Chinese space junk has put on a spectacular light show over central Queensland as it re-entered the atmosphere on Thursday night.

The defunct Long March 3B rocket – used by Chinese company Beidou to launch a GPS satellite on November 4, 2019 – resembled three meteorites as it broke up in the sky about 10.30pm.

The display sparked a flurry of social media activity, with posters sharing pictures and video from the Capricorn and Fraser Coast regions.

SOCIAL MEDIA IMAGE DISCUSS USE WITH YOUR EDITOR - Central Queensland residents took to social media on Thursday night after what looked like three meteorites sprawled across the night sky.
SOCIAL MEDIA IMAGE DISCUSS USE WITH YOUR EDITOR - Central Queensland residents took to social media on Thursday night after what looked like three meteorites sprawled across the night sky.

“Several units from Blackwater, Duaringa and Yeppoon reported seeing a fireball in sky that broke into three,” a social media user said.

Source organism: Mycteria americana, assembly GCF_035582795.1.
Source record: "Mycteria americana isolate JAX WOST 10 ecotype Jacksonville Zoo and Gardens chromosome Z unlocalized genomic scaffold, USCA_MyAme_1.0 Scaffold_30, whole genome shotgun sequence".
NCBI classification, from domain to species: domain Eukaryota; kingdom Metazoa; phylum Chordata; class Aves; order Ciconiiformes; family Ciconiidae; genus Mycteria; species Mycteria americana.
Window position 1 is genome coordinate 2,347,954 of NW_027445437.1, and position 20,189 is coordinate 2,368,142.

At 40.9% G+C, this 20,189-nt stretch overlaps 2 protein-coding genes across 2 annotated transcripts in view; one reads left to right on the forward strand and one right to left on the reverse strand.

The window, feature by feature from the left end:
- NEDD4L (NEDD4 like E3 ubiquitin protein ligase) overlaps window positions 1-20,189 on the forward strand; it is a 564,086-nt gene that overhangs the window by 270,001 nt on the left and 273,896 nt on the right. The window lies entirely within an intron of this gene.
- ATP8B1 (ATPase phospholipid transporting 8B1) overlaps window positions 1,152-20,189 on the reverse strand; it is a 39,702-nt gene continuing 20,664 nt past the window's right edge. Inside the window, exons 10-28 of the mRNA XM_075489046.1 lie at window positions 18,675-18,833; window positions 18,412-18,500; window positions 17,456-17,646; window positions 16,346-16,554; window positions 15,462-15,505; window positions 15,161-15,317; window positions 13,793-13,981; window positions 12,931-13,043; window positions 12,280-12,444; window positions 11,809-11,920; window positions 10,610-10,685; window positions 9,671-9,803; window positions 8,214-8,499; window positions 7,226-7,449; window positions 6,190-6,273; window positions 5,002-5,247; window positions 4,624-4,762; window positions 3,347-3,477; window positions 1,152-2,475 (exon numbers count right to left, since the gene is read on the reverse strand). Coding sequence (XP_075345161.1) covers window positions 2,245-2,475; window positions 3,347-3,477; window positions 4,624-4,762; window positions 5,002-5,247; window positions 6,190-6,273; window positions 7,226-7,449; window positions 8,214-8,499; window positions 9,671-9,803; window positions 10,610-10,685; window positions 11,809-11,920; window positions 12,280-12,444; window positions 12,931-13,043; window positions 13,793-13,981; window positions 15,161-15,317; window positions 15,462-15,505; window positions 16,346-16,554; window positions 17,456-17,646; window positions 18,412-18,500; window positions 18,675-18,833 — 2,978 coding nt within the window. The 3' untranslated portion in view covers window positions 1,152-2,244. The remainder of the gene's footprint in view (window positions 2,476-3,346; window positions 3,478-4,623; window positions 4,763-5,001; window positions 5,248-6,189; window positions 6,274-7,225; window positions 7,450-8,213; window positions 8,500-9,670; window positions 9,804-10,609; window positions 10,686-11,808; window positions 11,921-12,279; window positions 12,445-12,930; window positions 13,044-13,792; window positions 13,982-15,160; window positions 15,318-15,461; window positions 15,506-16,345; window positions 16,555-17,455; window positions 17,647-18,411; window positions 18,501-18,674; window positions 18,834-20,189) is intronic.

Another user said it was “awesome” to see.

University of Southern Queensland professor of astrophysics Jonti Horner said the debris would have come in at 7km per second which is a very high speed and however it wouldn’t have caused much impact.

“On a global scale, space debris falling from the sky happens more often than you think in Australia; most of the things we launch are nearer to the equator,” he said.

“It would have all broken up into the air. Very little would have made it to the ground.”



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